As such, no litigation services had been provided under that agreement prior to 1 April 2013 and the Claimant's funding arrangement was found to be unenforceable.
This is a reminder to check the arrangements that you have in place where CFA's and CCFA's were entered into in the lead up to 1 April 2013.
If the Court considers that no litigation services were provided then the CFA will be unenforceable as the agreement will not provide for the success fee to be capped at 25% of damages. It is not just the additional liabilities that will be lost, it is the entire claim for costs.
It is worth reviewing any cases where the argument may be raised and considering whether alternative funding should be put in place. Don't leave it to chance or you may find you are unable to recover any costs on conclusion of your case.
If you need any advice on funding options, then get in touch with us at Sextons Legal Costs for a free appraisal of your current arrangements.
As the government continues to ponder further reform of the personal injury sector, some recent decisions from the County Courts in Liverpool and Manchester suggest that the reforms may not be as pressing as some insurers would suggest.
In a recent case in Manchester, a District Judge awarded exemplary damages against the Claimants on the basis of fundemental dishonesty.
Toby Evans of Keoghs, acting for the Defendant was reported in Litigation Futures as stating:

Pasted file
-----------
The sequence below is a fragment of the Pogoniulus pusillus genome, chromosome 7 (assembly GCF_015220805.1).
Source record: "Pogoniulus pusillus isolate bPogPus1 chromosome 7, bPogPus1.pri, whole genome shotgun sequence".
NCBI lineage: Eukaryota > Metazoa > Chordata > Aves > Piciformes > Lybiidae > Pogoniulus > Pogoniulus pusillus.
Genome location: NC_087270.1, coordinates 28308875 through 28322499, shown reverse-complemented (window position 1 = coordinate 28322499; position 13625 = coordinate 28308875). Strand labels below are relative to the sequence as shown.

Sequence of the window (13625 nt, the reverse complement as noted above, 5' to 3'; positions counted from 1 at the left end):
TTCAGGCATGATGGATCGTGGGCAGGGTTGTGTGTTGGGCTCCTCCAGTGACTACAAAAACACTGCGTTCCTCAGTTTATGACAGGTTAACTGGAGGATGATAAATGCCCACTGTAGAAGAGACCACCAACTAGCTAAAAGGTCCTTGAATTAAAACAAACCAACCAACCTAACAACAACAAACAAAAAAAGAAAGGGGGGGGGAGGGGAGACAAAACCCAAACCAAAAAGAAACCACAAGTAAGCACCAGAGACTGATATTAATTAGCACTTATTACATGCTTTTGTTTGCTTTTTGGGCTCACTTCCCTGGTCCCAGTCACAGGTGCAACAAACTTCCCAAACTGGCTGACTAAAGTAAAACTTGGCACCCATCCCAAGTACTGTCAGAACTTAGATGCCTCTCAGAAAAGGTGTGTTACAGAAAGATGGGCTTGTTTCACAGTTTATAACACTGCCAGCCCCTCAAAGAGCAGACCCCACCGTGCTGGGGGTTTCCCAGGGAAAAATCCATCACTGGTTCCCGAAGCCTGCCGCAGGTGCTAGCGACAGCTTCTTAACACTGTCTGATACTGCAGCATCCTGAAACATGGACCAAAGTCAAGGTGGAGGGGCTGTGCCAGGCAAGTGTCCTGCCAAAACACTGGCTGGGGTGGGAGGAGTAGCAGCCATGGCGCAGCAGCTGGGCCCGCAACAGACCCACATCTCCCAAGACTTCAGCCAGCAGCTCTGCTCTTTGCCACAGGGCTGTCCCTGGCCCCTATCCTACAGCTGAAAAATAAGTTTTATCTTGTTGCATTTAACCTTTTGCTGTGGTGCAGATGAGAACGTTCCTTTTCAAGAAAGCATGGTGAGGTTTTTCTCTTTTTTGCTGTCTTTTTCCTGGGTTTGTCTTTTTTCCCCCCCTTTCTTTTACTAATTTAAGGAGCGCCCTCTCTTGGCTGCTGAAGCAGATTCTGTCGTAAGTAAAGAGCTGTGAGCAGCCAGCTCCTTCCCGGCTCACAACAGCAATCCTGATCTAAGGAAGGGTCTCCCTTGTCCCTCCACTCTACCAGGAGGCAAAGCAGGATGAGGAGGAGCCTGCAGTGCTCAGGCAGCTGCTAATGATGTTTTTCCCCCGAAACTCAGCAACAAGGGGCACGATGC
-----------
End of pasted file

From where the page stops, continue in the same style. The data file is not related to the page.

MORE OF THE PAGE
"robust counter-fraud measures adopted by Zurich, good old fashioned intelligence analysis and a strong collaberative approach between Zurich, Salford Van Hire, their brokers and Keoghs, led to an early detection of fraud and allowed us to be entirely on the front foot in taking the fight to fraudulent Claimants, who now find themselves in the unenviable position of each having a five figure judgment against them".
This was after reports in December of a medical expert being ordered to pay a costs bill in excess of £100,000.00 after questions were raised by the Defendant over the validity of her reports.
Reading the reports of these cases, it struck me that at least some insurance companies are targeting the real source of the problem.
The problem is not whiplash itself or those representing Claimants in low value injuries. The problem is fraud and there is a need for better measures to tackle that problem. The tools are already there as the cases above demonstrate, it is up to the insurers as to whether they wish to use them.
Reforms are fine if they are targeted in the right way, but it cannot be right that many innocent Claimants stand to be undercompensated or not compensated at all for the actions of a small minority.
Any reforms should be targetting the fraudsters, making it easier to bring them to book and providing a greater deterrent against bringing a fraudulent claim. The current proposed reforms do not do that. A fraudster can still bring a claim, it will be just as easy for them to do so, with little in the way of a deterrent other than the fact that they might not get as much of a return as they do at present.
Anyway, here's hoping for more "good old fashioned intelligence analysis".
It is now approaching 8 years since the publication of Lord Justice Jackson's final report following his review of Civil Litigation costs.
The bulk of the reforms that Jackson LJ recommended were implemented in April 2013. There remains uncertainty and confusion over much of those reforms, with the law in relation to Costs Management and proportionality constantly changing and updating with each decision from the Courts.